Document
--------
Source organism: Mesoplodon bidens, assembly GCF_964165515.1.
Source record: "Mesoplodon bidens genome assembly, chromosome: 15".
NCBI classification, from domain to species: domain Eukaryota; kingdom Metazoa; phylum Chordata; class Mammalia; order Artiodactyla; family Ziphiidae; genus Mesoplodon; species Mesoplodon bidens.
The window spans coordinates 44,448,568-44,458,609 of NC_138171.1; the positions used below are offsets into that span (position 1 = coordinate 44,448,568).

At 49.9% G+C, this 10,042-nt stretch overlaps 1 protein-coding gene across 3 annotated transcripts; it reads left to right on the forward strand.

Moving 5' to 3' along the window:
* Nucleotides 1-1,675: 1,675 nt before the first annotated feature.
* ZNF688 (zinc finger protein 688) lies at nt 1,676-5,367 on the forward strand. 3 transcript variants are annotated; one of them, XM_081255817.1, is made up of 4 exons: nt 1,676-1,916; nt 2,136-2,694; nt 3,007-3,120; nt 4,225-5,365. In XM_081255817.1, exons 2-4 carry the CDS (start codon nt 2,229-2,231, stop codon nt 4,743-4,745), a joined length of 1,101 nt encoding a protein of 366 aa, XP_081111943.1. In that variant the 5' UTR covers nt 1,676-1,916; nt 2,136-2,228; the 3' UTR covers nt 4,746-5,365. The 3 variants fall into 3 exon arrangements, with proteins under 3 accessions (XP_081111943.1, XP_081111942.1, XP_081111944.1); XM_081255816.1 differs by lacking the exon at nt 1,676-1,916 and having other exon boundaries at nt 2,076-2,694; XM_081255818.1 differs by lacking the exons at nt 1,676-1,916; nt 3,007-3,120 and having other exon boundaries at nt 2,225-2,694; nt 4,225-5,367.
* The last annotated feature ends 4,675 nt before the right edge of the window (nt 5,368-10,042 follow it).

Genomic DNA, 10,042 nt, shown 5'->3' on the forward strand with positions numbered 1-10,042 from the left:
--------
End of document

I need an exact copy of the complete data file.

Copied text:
Source organism: Mesoplodon bidens, assembly GCF_964165515.1.
Source record: "Mesoplodon bidens genome assembly, chromosome: 15".
NCBI classification, from domain to species: domain Eukaryota; kingdom Metazoa; phylum Chordata; class Mammalia; order Artiodactyla; family Ziphiidae; genus Mesoplodon; species Mesoplodon bidens.
The window spans coordinates 44,448,568-44,458,609 of NC_138171.1; the positions used below are offsets into that span (position 1 = coordinate 44,448,568).

At 49.9% G+C, this 10,042-nt stretch overlaps 1 protein-coding gene across 3 annotated transcripts; it reads left to right on the forward strand.

Moving 5' to 3' along the window:
* Nucleotides 1-1,675: 1,675 nt before the first annotated feature.
* ZNF688 (zinc finger protein 688) lies at nt 1,676-5,367 on the forward strand. 3 transcript variants are annotated; one of them, XM_081255817.1, is made up of 4 exons: nt 1,676-1,916; nt 2,136-2,694; nt 3,007-3,120; nt 4,225-5,365. In XM_081255817.1, exons 2-4 carry the CDS (start codon nt 2,229-2,231, stop codon nt 4,743-4,745), a joined length of 1,101 nt encoding a protein of 366 aa, XP_081111943.1. In that variant the 5' UTR covers nt 1,676-1,916; nt 2,136-2,228; the 3' UTR covers nt 4,746-5,365. The 3 variants fall into 3 exon arrangements, with proteins under 3 accessions (XP_081111943.1, XP_081111942.1, XP_081111944.1); XM_081255816.1 differs by lacking the exon at nt 1,676-1,916 and having other exon boundaries at nt 2,076-2,694; XM_081255818.1 differs by lacking the exons at nt 1,676-1,916; nt 3,007-3,120 and having other exon boundaries at nt 2,225-2,694; nt 4,225-5,367.
* The last annotated feature ends 4,675 nt before the right edge of the window (nt 5,368-10,042 follow it).

Genomic DNA, 10,042 nt, shown 5'->3' on the forward strand with positions numbered 1-10,042 from the left: